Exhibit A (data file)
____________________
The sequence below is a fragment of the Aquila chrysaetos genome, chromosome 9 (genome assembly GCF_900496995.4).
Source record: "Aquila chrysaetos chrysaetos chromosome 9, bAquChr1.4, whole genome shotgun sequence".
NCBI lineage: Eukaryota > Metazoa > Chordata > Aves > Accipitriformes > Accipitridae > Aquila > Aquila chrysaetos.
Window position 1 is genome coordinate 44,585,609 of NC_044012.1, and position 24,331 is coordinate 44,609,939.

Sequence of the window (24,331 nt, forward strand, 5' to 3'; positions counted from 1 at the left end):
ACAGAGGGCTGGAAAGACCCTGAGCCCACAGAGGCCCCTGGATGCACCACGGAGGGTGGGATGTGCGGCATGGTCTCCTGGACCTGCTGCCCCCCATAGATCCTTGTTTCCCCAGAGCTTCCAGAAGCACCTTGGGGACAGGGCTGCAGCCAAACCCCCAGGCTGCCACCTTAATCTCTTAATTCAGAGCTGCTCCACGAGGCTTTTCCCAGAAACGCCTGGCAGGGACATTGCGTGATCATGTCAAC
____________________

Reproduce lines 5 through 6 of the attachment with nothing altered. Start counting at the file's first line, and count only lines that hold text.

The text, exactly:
Sequence of the window (24,331 nt, forward strand, 5' to 3'; positions counted from 1 at the left end):
ACAGAGGGCTGGAAAGACCCTGAGCCCACAGAGGCCCCTGGATGCACCACGGAGGGTGGGATGTGCGGCATGGTCTCCTGGACCTGCTGCCCCCCATAGATCCTTGTTTCCCCAGAGCTTCCAGAAGCACCTTGGGGACAGGGCTGCAGCCAAACCCCCAGGCTGCCACCTTAATCTCTTAATTCAGAGCTGCTCCACGAGGCTTTTCCCAGAAACGCCTGGCAGGGACATTGCGTGATCATGTCAAC